According to Ramsar Convention, wetland is defined as, “areas of marsh, fen, peat land or water, whether natural or artificial, permanent or temporary, with water that is static or flowing, fresh, brackish or salt, including areas of marine water the depth of which at low tide does not exceed 6 metres”.
Key Features of the Guidelines
- Prohibits conversion for non-wetland uses, setting up or expansion of industries in wetland areas.
- Prohibits disposal of construction and demolition waste within the wetlands.
- Each state and Union Territory will have to set up wetland authority that will define strategies for wetlands conservation.
- The authority should also enhance awareness among stakeholders and local communities.
Problems associated with Wetlands
- Wetlands are under threat of disappearing because of ongoing human activities like encroachment, pumping out of water from the wetland, conversion of the wetland into agricultural land, pollution due to agricultural runoff and lack of educational and environment awareness among locals.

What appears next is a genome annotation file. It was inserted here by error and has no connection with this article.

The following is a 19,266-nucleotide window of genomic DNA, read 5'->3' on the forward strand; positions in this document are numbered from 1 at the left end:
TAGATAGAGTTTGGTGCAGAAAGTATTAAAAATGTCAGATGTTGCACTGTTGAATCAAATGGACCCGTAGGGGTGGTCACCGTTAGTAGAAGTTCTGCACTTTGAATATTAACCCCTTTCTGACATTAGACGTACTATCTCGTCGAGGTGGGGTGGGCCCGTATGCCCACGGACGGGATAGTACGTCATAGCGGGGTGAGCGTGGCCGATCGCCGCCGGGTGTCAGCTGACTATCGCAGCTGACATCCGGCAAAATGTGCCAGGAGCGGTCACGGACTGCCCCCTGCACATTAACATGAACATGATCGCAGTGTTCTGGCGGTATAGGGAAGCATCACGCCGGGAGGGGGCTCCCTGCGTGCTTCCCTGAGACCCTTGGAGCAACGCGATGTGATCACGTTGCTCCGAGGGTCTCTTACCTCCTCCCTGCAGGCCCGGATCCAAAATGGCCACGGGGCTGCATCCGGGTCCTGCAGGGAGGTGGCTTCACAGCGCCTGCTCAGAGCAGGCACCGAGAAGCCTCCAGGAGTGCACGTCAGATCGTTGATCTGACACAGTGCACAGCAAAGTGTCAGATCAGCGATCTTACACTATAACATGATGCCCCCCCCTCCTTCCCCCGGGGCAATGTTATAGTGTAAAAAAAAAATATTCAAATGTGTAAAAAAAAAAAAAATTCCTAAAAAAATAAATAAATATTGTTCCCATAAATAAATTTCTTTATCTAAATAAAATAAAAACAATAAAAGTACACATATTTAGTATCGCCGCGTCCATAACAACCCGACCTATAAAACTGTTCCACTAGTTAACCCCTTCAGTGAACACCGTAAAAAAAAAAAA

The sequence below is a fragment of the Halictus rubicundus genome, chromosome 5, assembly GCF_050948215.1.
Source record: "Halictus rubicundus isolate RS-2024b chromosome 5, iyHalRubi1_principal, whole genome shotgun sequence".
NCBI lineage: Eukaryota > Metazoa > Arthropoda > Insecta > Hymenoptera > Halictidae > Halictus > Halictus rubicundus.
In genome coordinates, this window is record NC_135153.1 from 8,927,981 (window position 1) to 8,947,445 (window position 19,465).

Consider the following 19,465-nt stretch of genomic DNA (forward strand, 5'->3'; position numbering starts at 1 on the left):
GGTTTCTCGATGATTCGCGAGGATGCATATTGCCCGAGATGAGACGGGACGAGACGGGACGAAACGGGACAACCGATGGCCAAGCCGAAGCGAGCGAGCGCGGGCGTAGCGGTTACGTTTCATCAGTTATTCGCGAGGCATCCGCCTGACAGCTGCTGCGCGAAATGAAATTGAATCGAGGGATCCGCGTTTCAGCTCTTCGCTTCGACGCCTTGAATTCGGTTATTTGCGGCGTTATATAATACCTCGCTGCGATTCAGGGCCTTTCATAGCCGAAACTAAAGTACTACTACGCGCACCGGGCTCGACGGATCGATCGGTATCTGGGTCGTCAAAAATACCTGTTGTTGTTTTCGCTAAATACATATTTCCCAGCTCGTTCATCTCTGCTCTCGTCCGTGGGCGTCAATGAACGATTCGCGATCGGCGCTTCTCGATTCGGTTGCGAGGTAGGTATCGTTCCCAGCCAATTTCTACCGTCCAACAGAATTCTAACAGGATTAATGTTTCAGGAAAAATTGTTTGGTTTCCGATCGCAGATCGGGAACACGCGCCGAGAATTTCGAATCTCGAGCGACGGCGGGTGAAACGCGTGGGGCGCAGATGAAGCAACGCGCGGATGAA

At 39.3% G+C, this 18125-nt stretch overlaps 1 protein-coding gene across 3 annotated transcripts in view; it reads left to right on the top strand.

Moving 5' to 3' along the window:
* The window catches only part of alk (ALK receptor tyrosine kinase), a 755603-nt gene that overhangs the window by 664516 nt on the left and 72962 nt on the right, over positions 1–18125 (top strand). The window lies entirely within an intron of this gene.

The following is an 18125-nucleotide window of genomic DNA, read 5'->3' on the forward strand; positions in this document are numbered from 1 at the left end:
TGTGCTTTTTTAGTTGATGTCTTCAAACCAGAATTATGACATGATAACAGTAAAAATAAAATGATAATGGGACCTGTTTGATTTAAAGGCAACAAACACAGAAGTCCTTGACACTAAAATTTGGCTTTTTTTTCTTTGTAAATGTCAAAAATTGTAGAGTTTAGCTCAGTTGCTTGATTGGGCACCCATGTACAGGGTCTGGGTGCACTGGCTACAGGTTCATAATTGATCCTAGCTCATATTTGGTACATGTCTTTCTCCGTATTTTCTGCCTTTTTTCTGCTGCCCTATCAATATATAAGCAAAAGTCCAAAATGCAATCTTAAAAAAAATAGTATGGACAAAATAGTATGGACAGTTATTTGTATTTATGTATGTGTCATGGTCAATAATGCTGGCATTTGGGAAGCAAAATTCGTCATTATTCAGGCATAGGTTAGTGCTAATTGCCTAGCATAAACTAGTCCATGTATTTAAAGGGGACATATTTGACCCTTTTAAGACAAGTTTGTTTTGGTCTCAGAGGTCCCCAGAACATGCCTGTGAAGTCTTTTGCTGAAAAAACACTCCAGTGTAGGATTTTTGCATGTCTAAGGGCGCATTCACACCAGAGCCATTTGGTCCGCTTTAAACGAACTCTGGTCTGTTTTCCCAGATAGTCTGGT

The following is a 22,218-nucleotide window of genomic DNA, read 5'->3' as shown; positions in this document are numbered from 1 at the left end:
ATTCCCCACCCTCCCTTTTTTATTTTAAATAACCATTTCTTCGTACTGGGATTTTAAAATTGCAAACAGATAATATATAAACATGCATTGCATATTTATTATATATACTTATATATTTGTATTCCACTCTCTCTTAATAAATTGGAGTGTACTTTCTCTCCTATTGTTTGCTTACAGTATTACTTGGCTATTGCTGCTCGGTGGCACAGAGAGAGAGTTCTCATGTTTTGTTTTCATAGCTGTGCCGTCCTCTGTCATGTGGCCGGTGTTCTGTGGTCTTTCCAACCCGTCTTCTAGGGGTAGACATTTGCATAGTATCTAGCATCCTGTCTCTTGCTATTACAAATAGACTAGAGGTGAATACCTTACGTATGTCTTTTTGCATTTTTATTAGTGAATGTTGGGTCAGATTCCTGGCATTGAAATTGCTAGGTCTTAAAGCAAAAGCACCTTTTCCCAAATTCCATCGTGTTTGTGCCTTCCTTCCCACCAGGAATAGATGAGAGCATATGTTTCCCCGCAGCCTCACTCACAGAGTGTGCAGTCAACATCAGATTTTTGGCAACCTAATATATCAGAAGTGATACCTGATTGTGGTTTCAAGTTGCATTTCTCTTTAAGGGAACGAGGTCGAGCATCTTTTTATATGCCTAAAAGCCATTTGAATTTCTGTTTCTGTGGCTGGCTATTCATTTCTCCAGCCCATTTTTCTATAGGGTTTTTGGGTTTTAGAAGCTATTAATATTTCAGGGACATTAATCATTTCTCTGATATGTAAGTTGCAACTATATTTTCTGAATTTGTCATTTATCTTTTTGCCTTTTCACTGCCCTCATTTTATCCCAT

- Restoration and conservation of wetlands becomes impossible once they are destroyed, as these are neither identified nor categorized.
- States, in coordination with the central government, failed to perform their statutory duty of identifying all wetlands in their respective jurisdiction as per the Wetlands (Conservation and Management) Rules, 2010.
- Presently, only notified wetlands are given protection. Small wetlands get ignored in the process.
- No data bank is available on wetlands except on the Ramsar sites. Without data the extent of wetlands is not ascertained and thus encroachment becomes easier.
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